Times change. Recycling is mundane, but it’s bigger than ever — and there’s no doubt about the environmental benefits. Unfortunately, there can also be unforeseen financial benefits for less-than-honest operators, especially if a program’s creator doesn’t keep watch on who’s minding the till.
If that creator is the government, things can get messy. Consider this cautionary tale of a massive program that went rotten so badly that it had to be scrapped. Read More >
Scott Pruitt, Oklahoma’s former attorney general, was sworn in to his new role as Environmental Protection Agency administrator late Friday following a 52-46 Senate vote earlier in the day.
While it isn’t known what Pruitt did over the weekend, it’s safe to say that members of the Alliance of Automobile Manufacturers spent at least part of that downtime drafting a letter, likely mirroring one they’ve already sent to President Donald Trump.
The group, representing 12 automakers that build 77 percent of the light-duty vehicles sold in the U.S., wants action on lowering the industry’s fuel economy and emissions targets. Urgent action, ideally. Now that there’s been a change at the top, the group feels that it might finally get its wish. Read More >
The Environmental Protection Agency has a new administrator.
Scott Pruitt, Oklahoma’s attorney general and President Donald Trump’s first choice for the role, was confirmed today following a 52-46 Senate vote that fell mainly along party lines, with some exceptions.
In an odd twist of fate, the man who once sued the EPA multiple times is now the man running it. Read More >
Volkswagen’s emissions scandal may have killed that company’s diesel presence in North America, but it didn’t kill demand for diesel engines in general — especially ones that don’t pollute like Chernobyl and end up in the trash heap.
At least, that’s General Motors’ take on it. The automaker hopes to fill the void created by VW’s oil-burning absence and, in doing so, score some points with the EPA. With diesel engines now available in five vehicles you won’t see on a worksite (and five more that you would), GM has high hopes it can erase memories of its 1980s diesel woes. Read More >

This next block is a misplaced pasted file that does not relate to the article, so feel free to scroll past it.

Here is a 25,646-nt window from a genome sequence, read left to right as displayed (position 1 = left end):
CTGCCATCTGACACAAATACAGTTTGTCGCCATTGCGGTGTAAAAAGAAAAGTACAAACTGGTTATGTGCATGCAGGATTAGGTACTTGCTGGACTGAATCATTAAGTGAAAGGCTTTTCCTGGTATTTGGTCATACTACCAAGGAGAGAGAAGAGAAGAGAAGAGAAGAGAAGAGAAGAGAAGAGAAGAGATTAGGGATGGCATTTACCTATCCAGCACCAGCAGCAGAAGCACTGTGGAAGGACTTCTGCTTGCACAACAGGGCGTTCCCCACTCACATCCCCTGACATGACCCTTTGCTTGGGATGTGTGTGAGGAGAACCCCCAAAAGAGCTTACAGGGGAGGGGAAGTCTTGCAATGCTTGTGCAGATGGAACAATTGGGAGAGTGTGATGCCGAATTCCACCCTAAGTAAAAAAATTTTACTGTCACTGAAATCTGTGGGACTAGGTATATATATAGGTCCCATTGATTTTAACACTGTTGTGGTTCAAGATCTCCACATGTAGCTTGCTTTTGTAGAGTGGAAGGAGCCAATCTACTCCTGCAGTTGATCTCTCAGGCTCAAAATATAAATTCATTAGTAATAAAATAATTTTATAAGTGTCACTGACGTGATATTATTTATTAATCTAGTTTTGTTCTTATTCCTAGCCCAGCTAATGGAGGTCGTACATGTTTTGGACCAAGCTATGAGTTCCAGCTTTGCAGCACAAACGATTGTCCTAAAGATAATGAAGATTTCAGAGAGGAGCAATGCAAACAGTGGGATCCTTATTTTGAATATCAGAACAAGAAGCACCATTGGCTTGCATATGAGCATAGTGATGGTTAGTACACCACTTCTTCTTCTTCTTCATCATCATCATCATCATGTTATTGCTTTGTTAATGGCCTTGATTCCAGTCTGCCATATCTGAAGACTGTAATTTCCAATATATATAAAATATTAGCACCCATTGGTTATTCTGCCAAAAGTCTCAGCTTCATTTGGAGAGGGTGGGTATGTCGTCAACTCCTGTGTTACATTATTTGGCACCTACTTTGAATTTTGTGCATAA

President Donald Trump is poised to order changes at the Environmental Protection Agency once a new administrator is confirmed, sources at the regulator claim.
In a meeting Tuesday, EPA employees were told to expect two to five executive orders, Reuters reports. While the news will likely cause anxiety among the nation’s environmentalists, U.S. automakers are likely crossing their fingers for a different reason. Read More >
Since the inauguration of U.S. president Donald Trump, Canadian political and auto industry officials have taken every opportunity to highlight the economic prosperity and millions of jobs that depend on cross-border trade. And the lobbying seems to have paid off.
At a joint press conference following the first official meeting Monday between Trump and Canadian Prime Minister Justin Trudeau, the U.S. leader praised the economic ties between the two countries.
“We have a very outstanding relationship with Canada. We’ll be tweaking it,” said Trump. “We’ll be doing certain things that are going to benefit both of our countries.”
At the same time, he took a swipe at the trading relationship with Mexico, calling it “unfair to the United States.”
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After several weeks spent wondering just how the continent’s trade landscape will look after president Donald Trump renegotiates the North American Free Trade Agreement, the business world now has a slightly clearer picture of where the pieces may land.
Trump spoke briefly about his trade goals with both Mexico and Canada after meeting with Canadian Prime Minister Justin Trudeau at the White House. Read More >
A border tax placed on Mexican goods bound for the United States would be a worst-case scenario for struggling Volkswagen.
The automaker, which already knows a few things about worst-case scenarios, is waiting on pins and needles to see if the proposed tax prices its small cars out of the market. Read More >
Contrary to the popular mantra, there is a replacement for displacement. The problem is tiny engines that harness technology to boost power output aren’t the greenest things on the road. In fact, the emissions created by small two, three and four-cylinder engines are often out of all proportion to the mills’ Lilliputian displacement.
Volkswagen, realizing it’s staring down the barrel of regulatory non-compliance, has vowed to stop searching for the latest gas- and diesel-powered micro-wonder. Small is out. Normal-sized is in. Read More >